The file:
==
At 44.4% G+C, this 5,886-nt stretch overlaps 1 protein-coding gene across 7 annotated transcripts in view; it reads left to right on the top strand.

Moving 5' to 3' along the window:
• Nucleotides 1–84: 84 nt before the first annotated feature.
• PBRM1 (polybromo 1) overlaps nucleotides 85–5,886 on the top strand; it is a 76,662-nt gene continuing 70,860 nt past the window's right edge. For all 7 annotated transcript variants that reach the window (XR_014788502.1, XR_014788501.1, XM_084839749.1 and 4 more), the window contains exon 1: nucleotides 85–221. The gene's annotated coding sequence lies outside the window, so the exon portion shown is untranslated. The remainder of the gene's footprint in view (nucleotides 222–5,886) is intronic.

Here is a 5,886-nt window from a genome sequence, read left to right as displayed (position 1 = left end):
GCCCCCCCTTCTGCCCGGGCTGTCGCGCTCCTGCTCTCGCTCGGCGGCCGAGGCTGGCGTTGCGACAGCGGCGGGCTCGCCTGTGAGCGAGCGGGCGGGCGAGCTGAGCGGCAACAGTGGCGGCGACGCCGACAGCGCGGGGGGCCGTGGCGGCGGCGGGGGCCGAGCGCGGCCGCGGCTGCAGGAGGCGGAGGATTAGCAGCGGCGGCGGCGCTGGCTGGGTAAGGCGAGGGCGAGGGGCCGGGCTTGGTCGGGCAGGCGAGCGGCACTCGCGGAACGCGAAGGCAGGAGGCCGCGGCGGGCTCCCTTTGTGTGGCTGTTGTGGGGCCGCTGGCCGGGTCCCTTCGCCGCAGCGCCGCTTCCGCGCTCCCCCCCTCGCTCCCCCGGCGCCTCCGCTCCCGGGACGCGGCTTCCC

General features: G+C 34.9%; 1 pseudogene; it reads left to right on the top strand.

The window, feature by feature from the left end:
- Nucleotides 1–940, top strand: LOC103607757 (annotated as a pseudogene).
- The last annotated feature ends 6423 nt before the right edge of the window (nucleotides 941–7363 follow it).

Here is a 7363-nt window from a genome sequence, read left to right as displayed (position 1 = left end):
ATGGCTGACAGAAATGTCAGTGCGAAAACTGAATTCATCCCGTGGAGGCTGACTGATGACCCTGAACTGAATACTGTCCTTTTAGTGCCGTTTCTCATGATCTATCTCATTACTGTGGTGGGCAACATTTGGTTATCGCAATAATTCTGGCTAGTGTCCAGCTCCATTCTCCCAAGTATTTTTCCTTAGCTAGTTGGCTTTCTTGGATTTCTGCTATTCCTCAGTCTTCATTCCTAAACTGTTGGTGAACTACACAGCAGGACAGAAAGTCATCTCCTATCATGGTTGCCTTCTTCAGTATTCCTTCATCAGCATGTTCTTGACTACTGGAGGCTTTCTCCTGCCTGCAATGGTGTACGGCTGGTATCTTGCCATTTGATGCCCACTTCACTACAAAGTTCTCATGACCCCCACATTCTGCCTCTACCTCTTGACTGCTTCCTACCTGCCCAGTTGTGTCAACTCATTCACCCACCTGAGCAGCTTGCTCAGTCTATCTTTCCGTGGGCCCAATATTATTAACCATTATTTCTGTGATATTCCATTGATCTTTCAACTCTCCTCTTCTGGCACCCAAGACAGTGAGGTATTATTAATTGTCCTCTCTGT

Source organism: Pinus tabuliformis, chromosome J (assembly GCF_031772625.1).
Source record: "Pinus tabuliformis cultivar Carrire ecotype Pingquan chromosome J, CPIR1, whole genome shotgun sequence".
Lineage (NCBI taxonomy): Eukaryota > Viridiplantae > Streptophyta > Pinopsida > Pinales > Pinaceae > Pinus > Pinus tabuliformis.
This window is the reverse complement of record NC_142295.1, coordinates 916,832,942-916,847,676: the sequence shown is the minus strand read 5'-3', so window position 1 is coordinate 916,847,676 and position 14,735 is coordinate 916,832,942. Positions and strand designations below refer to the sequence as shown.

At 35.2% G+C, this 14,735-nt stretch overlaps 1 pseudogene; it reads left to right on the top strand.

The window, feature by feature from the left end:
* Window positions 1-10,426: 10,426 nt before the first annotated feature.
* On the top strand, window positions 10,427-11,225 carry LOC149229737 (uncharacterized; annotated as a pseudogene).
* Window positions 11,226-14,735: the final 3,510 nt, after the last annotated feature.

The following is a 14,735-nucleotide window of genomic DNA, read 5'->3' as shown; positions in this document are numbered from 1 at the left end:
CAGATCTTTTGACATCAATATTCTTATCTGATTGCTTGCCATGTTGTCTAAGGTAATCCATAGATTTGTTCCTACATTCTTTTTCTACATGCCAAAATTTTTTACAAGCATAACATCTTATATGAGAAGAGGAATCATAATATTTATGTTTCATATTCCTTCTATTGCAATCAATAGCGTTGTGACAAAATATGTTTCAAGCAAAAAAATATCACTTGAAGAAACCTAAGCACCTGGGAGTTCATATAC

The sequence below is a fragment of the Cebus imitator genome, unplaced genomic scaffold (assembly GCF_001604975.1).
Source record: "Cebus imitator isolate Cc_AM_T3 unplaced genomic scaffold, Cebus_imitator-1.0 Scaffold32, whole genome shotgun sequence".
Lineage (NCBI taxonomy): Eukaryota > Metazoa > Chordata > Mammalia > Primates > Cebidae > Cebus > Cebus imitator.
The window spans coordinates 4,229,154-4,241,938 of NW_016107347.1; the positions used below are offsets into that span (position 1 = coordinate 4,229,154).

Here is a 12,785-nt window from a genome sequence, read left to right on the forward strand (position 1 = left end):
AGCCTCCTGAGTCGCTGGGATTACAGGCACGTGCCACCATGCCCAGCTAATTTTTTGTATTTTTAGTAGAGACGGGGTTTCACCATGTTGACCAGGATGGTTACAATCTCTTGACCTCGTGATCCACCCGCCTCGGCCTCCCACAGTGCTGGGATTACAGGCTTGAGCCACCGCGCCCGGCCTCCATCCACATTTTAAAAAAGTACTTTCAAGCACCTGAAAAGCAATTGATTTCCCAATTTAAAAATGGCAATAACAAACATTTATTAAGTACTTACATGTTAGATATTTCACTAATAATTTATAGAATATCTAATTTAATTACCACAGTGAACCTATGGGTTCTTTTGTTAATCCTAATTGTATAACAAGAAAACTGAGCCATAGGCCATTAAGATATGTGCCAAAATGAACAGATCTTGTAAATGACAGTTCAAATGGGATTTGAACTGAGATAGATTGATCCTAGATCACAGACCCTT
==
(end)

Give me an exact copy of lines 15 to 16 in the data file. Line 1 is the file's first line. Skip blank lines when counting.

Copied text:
Lineage (NCBI taxonomy): Eukaryota > Viridiplantae > Streptophyta > Pinopsida > Pinales > Pinaceae > Pinus > Pinus tabuliformis.
This window is the reverse complement of record NC_142295.1, coordinates 916,832,942-916,847,676: the sequence shown is the minus strand read 5'-3', so window position 1 is coordinate 916,847,676 and position 14,735 is coordinate 916,832,942. Positions and strand designations below refer to the sequence as shown.